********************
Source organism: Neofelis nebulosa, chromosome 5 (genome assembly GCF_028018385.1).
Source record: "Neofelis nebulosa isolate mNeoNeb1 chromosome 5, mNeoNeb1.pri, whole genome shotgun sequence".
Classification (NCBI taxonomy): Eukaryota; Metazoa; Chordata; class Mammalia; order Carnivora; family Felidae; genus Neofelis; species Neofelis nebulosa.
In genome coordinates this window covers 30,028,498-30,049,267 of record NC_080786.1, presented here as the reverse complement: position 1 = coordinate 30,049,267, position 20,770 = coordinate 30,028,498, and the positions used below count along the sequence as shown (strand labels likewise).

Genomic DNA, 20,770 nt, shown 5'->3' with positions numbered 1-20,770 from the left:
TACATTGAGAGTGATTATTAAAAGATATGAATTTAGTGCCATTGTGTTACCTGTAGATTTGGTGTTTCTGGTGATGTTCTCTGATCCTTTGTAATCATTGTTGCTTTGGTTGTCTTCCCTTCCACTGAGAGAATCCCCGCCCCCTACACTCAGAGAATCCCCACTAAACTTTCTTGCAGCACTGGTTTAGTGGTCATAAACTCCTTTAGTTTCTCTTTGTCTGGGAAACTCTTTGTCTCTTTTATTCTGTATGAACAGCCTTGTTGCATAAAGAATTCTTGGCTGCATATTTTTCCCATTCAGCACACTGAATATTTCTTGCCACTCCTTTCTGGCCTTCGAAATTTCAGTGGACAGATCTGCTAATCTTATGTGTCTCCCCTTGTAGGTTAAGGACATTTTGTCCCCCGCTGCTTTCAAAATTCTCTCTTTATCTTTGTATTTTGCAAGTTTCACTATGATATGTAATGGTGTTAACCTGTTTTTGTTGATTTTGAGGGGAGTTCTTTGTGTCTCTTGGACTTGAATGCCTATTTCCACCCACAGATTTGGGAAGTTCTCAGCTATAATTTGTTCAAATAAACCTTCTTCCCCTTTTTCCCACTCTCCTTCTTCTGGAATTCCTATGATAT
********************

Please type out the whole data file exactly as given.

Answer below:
Source organism: Neofelis nebulosa, chromosome 5 (genome assembly GCF_028018385.1).
Source record: "Neofelis nebulosa isolate mNeoNeb1 chromosome 5, mNeoNeb1.pri, whole genome shotgun sequence".
Classification (NCBI taxonomy): Eukaryota; Metazoa; Chordata; class Mammalia; order Carnivora; family Felidae; genus Neofelis; species Neofelis nebulosa.
In genome coordinates this window covers 30,028,498-30,049,267 of record NC_080786.1, presented here as the reverse complement: position 1 = coordinate 30,049,267, position 20,770 = coordinate 30,028,498, and the positions used below count along the sequence as shown (strand labels likewise).

Genomic DNA, 20,770 nt, shown 5'->3' with positions numbered 1-20,770 from the left:
TACATTGAGAGTGATTATTAAAAGATATGAATTTAGTGCCATTGTGTTACCTGTAGATTTGGTGTTTCTGGTGATGTTCTCTGATCCTTTGTAATCATTGTTGCTTTGGTTGTCTTCCCTTCCACTGAGAGAATCCCCGCCCCCTACACTCAGAGAATCCCCACTAAACTTTCTTGCAGCACTGGTTTAGTGGTCATAAACTCCTTTAGTTTCTCTTTGTCTGGGAAACTCTTTGTCTCTTTTATTCTGTATGAACAGCCTTGTTGCATAAAGAATTCTTGGCTGCATATTTTTCCCATTCAGCACACTGAATATTTCTTGCCACTCCTTTCTGGCCTTCGAAATTTCAGTGGACAGATCTGCTAATCTTATGTGTCTCCCCTTGTAGGTTAAGGACATTTTGTCCCCCGCTGCTTTCAAAATTCTCTCTTTATCTTTGTATTTTGCAAGTTTCACTATGATATGTAATGGTGTTAACCTGTTTTTGTTGATTTTGAGGGGAGTTCTTTGTGTCTCTTGGACTTGAATGCCTATTTCCACCCACAGATTTGGGAAGTTCTCAGCTATAATTTGTTCAAATAAACCTTCTTCCCCTTTTTCCCACTCTCCTTCTTCTGGAATTCCTATGATAT